Source (News - Alert): Transaction Analyzer

Consider the case of Schneider Electric, a nearly 200-year-old French firm that specializes in energy management. It employs more than 150,000 employees in over 130 countries. MPLS and local networks connect 1,000 remote sites to multiple regional data centers, where many critical applications have been consolidated. In addition, the company has adopted cloud-based solutions such as infrastructure as a service (IaaS), provided by Amazon Web Services (AWS), and software as a service (SaaS (News - Alert)) such as Salesforce.

To establish visibility over the entire hybrid IT infrastructure, Schneider Electric leverages network performance management tools to create Internet traffic reports that make capacity planning and traffic engineering easier, as well as controlling costs associated with SaaS and cloud services providers. The result is high-level visibility into traffic movement based on Border Gateway (News - Alert) Protocol (BGP) Autonomous Systems (AS) numbers to help streamline application performance in a company's vast, hybrid IT environment.

Typically your WAN is the key constraint due to limitations of the speed of light. You must design around this limitation, and that’s where SD-WAN technologies are proving to provide agile, secure and cost optimized architectures for hybrid enterprises. You can expect to realize a 5x reduction in cost when using the Internet for cloud/SaaS/Internet-based traffic, and MPLS for only critical internal apps (i.e., UC, Point of Sale, CRM/ERP, VDI, etc.). Use this flexible SD-WAN cost savings calculator to estimate your own benefits. SD-WAN enables the use of intelligent path selection, application-aware quality of service, cloud-ready AutoVPN, embedded firewalls and web security gateways and real-time monitoring to create a closed loop performance process.

When Australian start-up SimplePay decided to take its payment processing service global, the first priority was to replace its existing bespoke networking infrastructure with one that would deliver the security and reliability the company needed to scale its agile business. The systems worked fine in Australia, but it quickly became clear that they could not scale worldwide, managing them would be too difficult, and performance levels too unreliable to meet users’ needs.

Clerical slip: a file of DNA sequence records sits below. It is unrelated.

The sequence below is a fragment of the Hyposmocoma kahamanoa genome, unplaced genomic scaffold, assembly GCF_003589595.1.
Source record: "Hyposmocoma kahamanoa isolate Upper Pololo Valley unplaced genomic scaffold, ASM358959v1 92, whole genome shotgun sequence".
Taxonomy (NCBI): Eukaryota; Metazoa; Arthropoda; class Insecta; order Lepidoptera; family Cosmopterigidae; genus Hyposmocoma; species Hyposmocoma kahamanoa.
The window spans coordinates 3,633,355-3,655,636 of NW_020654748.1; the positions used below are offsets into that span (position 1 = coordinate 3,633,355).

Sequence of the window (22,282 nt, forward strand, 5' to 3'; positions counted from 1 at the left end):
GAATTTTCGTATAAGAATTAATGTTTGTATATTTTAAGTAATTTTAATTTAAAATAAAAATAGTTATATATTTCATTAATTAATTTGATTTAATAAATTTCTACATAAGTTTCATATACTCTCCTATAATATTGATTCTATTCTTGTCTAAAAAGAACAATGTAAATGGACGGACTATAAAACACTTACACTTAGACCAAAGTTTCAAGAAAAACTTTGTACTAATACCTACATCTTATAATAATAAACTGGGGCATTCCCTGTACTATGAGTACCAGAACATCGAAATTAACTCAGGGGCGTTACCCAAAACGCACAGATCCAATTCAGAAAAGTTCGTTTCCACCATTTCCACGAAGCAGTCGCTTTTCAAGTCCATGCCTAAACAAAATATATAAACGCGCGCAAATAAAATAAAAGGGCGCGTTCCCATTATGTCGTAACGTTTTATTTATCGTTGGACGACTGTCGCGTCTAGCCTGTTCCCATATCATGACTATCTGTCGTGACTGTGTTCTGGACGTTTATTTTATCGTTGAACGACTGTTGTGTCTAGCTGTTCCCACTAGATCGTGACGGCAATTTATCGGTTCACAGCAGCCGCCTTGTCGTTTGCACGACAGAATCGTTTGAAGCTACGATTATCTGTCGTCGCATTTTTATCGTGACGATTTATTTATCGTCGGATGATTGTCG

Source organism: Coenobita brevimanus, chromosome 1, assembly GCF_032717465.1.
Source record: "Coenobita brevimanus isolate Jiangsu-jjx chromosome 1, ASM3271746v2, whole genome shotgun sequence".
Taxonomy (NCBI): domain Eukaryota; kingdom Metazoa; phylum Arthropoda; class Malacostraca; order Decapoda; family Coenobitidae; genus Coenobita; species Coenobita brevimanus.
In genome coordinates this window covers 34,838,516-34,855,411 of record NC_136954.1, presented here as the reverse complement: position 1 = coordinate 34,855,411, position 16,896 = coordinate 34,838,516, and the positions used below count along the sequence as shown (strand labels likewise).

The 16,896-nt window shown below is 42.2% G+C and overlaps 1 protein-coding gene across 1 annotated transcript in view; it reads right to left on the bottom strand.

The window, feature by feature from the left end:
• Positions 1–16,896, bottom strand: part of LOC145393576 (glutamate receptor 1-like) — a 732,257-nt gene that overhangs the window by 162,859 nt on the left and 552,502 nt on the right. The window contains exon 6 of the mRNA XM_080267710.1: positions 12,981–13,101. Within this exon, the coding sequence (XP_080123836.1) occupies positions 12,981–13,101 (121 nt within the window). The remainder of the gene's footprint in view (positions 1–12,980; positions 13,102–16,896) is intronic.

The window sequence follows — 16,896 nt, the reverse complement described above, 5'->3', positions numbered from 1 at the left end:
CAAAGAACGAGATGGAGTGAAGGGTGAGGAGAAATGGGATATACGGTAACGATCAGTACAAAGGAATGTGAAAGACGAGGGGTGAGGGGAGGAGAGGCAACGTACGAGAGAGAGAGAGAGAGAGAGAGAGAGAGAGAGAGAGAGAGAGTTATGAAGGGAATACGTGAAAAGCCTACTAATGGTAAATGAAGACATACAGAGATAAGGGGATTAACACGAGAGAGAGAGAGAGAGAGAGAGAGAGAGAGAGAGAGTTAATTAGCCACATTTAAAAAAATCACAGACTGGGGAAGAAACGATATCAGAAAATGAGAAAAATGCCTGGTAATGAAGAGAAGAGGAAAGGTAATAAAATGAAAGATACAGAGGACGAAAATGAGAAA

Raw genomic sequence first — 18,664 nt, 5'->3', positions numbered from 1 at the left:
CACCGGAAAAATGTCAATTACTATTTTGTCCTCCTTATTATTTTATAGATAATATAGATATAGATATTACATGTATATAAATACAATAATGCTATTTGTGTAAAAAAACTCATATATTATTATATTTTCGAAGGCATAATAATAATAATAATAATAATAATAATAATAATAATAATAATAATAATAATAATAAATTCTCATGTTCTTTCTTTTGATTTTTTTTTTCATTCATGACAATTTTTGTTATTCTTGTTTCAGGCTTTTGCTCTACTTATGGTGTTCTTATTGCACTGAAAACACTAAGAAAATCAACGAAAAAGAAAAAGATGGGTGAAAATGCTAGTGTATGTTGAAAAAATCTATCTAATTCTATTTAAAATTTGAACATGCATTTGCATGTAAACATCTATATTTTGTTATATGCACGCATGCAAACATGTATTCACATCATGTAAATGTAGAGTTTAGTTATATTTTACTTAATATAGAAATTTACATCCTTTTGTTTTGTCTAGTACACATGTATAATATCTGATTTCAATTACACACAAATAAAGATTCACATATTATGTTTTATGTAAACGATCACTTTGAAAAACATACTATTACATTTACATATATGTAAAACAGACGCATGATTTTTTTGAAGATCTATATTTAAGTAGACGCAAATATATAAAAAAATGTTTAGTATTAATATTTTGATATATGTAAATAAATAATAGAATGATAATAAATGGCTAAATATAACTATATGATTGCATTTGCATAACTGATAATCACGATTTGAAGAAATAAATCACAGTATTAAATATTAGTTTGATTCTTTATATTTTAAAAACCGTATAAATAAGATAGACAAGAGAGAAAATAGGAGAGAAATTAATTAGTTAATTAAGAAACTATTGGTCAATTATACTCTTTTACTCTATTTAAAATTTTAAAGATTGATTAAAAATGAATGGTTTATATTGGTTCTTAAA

SimplePay partnered with Amazon Web Services (News - Alert) (AWS) so IT can spin-up infrastructure in regional clouds wherever required, and manage that infrastructure through a single dashboard. Then it built cloud-ready branches using SD-WAN as the secure performance-centric fabric between all of the virtual clouds SimplePay runs in AWS and its employees across the world.

Integrating WAN Optimization makes SaaS and cloud business transactions 2-33x faster by overcoming the impact of latency. The key is to make sure your SD-WAN and WAN Optimization technologies integrate so you maintain application-awareness end-to-end so path selection/QoS/performance visibility/SLA tracking work end-to-end. Build closed-loop performance processes into your operations.  This allows you to monitor and troubleshoot sites, users and applications end-to-end.  This provides huge benefits to reducing MTTR, validating investments, and building shared KPIs with your LOB.

Schneider Electric and SimplePay demonstrate how to take advantage of all the benefits cloud computing has to offer, without remote employee productivity impact, by building a high-velocity culture that facilitates collaboration among the application, infrastructure and business teams. The goals are to optimize business performance and reduce operating costs which result in key advantages in a very competitive market, not upholding outdated policies or bureaucracies which put you in a position to be disrupted. 

Edited by Alicia Young